The content of each post is solely written by that contributor and only expresses the contributor's personal views. Each post does not represent the views of all the contributors or Women of Color Living Abroad as an organization. Each contributor is speaking from their own person experiences and/or perspective.

Sunday, October 7, 2012

The Scared Traveler: Finding Adventure Close to Home

When I first set out to travel the world, like everyone I had a dream. A dream to see and do everything possible. The reality of it all is that, it’s only a dream. I don’t really want to do everything, and I’m scared to do anything. The thought of venturing into unknown territory has always given me butterflies in my stomach. Like most scared travelers, I rely on the assistance of my friends when travelling as much as possible. Thank God, there are people in this world who love people. I tend to avoid a lot of first time travelling “alone” excursions. Then there are times when I do surprise myself, when I go at it alone.

Recently, I decided to not harbor in my apartment in the lovely Korean countryside to brave the unknown. This unknown happened to be a widely locally publicized festival (Yesan Story Festival) in my town that is actually twenty minutes from my home. I will admit, since I work within the city limits I go no further than I have to on a bus. Any travelling that involves me going anywhere has mostly been done by train. So, this was my first local adventure near home, and I was looking forward to seeing the unseen of Yesan. Luckily for me there was plenty of information posted everywhere about bus times and the event location. I read all of the signs so I was at the right place and even had the bus timetable. In my head I was prepared to take the free bus to the festival location. I read all of the signs so I was at the right place and I even had the bus timetable. After much waiting for a free small yellow bus that takes you directly to the festival dropping you right at the entrance. The only thing that came to my head was, “I wish I knew how to take the local bus there.”  Like most of my great ideas they are ideas until I act upon them, but considering my lucky I stuck with the free bus. The bus ride wasn’t the best since there are people in this world that like to be lumped together like a can of sardines.

Once in the countryside, and happily off that bus I was amazingly surprised. For such a small festival it surpassed my expectation. There was everything about Yesan which is widely known for apples, and a friend told me ginseng (don’t know about ginseng). As I walked around, I was surrounded by the smell of deliclious foods scented in apples. Well, like a true “foodie” I followed my nose to those wonderful scents. What I found was apple marinated pork, apple wine, apple made tufo and lots of free apples. Also, there were venders everywhere selling the normal Korean street food, plus drinks loaded in sugar and free food samples from ready made pop rice to apple jam. I would love to tell you I tried  the apple pork, but I didn’t. But something usually did happen to me involving an apple pie. Like anyone who happens to see a pie sitting on a table, and thinking “Wow, apple pie I have to have it.” That was me. It’s not like I see it everyday like I would at home (USA). In all smiles, I paid the money and asked for a pie.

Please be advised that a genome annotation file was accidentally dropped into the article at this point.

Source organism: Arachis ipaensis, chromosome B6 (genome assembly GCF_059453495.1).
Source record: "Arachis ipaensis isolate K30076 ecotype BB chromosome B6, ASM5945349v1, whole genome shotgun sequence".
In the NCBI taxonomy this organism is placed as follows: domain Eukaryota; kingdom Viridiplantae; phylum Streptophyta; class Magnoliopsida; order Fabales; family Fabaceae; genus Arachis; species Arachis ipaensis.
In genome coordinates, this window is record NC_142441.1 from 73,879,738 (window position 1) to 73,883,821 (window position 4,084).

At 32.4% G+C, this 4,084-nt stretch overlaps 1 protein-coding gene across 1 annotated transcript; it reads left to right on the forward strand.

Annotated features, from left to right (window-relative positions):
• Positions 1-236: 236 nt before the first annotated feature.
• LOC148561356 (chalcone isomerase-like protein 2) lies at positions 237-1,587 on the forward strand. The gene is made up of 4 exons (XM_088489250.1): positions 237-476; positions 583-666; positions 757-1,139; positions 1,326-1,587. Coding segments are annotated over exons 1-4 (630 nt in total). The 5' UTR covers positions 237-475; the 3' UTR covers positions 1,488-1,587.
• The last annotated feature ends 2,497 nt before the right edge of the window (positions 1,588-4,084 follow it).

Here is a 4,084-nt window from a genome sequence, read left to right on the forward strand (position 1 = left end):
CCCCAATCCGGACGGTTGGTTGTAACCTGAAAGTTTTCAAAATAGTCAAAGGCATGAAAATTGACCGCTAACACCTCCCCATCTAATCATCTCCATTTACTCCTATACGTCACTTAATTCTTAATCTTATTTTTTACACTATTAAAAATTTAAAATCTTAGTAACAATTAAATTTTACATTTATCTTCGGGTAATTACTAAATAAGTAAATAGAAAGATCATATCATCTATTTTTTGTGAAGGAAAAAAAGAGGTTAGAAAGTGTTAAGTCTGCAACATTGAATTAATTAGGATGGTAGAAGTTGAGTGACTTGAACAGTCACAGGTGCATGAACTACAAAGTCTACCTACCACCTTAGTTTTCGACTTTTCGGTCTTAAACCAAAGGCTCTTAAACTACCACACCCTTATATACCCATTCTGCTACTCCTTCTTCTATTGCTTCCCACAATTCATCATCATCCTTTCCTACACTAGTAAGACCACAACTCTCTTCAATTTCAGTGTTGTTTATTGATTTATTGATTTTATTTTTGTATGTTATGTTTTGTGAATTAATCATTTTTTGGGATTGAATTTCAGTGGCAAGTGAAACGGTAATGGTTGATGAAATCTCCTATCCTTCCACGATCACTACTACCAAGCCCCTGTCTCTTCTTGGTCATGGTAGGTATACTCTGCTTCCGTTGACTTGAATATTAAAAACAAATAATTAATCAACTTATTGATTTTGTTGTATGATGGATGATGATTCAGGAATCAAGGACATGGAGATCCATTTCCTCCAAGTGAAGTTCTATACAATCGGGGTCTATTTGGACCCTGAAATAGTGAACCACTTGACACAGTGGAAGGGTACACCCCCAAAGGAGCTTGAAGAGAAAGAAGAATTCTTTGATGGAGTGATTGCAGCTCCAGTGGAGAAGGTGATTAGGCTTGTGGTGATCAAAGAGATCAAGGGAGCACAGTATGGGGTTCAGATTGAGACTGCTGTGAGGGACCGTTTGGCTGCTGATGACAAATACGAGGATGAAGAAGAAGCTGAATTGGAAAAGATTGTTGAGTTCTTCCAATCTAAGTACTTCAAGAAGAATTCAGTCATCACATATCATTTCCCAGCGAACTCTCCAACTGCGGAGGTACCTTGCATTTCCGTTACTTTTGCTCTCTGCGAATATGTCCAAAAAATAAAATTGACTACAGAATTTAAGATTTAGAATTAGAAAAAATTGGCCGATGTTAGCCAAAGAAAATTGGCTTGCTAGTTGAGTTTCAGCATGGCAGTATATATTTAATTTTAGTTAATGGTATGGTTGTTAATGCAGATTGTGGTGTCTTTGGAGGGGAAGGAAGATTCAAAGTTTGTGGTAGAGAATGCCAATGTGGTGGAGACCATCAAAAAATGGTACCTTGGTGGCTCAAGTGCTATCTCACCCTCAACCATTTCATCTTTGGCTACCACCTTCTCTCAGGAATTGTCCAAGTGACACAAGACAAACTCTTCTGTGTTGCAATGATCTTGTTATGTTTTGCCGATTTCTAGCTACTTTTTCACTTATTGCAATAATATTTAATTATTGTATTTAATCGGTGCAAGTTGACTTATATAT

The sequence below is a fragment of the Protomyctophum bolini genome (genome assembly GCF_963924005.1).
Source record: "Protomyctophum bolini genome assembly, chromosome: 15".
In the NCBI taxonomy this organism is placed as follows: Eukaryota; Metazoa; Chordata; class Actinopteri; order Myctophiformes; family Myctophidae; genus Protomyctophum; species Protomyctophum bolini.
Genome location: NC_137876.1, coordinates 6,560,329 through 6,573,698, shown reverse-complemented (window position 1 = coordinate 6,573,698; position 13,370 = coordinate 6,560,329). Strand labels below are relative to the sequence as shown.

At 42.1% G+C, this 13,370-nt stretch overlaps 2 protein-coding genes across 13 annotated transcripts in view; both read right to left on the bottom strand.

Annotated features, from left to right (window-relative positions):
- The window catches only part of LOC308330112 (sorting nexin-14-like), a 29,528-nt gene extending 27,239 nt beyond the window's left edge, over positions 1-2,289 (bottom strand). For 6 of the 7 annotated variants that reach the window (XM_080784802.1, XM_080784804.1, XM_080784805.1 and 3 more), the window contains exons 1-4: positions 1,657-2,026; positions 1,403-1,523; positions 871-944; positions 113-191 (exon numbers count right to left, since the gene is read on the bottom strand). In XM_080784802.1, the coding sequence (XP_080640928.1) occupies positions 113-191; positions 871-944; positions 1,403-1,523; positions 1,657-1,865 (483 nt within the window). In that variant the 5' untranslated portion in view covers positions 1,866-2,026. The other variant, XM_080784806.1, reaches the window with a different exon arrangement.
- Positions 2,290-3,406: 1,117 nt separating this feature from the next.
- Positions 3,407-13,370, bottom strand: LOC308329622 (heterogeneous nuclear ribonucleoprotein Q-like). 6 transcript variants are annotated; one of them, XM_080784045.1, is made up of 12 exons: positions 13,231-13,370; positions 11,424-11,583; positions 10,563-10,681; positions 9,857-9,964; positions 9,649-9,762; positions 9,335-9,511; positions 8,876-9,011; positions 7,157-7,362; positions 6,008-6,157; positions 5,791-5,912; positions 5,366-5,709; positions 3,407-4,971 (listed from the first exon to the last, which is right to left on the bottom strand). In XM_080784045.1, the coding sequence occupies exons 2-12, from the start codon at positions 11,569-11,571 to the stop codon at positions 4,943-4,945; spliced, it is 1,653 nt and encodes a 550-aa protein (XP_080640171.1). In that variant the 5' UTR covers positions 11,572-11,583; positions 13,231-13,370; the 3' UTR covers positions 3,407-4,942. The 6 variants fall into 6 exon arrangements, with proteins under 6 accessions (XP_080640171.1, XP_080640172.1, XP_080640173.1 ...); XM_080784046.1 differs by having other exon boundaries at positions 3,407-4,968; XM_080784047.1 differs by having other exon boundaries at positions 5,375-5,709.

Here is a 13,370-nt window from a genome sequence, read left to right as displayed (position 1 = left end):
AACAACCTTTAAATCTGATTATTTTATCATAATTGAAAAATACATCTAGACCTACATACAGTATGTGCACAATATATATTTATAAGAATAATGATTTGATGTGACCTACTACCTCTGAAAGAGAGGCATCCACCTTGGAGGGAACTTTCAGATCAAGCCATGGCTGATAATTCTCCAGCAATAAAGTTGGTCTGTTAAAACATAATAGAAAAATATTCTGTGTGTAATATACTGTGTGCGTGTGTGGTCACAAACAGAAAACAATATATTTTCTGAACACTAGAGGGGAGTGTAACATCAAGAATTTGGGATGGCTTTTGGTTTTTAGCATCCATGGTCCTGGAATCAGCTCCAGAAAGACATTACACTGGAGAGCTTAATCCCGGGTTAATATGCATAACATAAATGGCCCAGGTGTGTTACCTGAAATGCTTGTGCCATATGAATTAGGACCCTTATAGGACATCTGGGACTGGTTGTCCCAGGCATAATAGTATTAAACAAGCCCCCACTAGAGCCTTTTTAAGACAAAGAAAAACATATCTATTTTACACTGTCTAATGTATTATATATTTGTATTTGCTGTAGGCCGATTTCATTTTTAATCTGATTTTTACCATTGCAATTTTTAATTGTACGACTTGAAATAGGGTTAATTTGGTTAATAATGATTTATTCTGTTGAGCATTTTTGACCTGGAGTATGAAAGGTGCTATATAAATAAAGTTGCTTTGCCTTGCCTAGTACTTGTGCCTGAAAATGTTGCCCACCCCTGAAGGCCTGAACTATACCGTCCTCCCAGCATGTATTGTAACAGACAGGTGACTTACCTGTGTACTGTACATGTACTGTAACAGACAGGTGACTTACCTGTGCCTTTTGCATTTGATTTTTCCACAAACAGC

Unfortunatly, I wasn’t given the response I was looking for, but instead an experience. I actually had to make my own pie, and it turned out pretty good. With little assistance (Bascially, I asked the lady to not help me. I don’t believe in many hands in my food.) I proceeded to follow the picture instructions. Once, finished I gave it to the lady in charge for baking and I set off to wander until it was finish. Walking towards the other booths I was able to taste apple tufo, and the highlight of my tasting was the delicious sauce that was paired with it. Needless to say there were too many people coming to the line for that sauce.By the way, it wasn’t made with apples and I didn’t get the recipe. I was able to taste apple wine which was really good, and reminded me of the wine I used to make with my great-grandmother. After feeding my face with some really good food, I picked up my finished pie.

As I set about eating my pie and walking through the festival I found other things of interest besides food. The festival offered bare hands fishing catching, traditional tea tasting and performances of various plays (dramatic pre-historic dinosaur story, high school performance of Chunhyang the “faithful” and other interesting comical performances). A lot of the performances were for kids and the kid at heart; reminding anyone that inside all of us there is a kid waiting to break free. As the day progressed to night, visitors were treated to a free concert with fireworks. For those that wanted music that is totally Korean this was the concert. Traditional dressed men and women playing traditional Korean instruments was a beautiful ending to an adventurous day.

All in all an adventure close to home reminds you that you don’t have to travel too far to have a great time. Find a local festival or event in your town and you may be surprised by what you find there.

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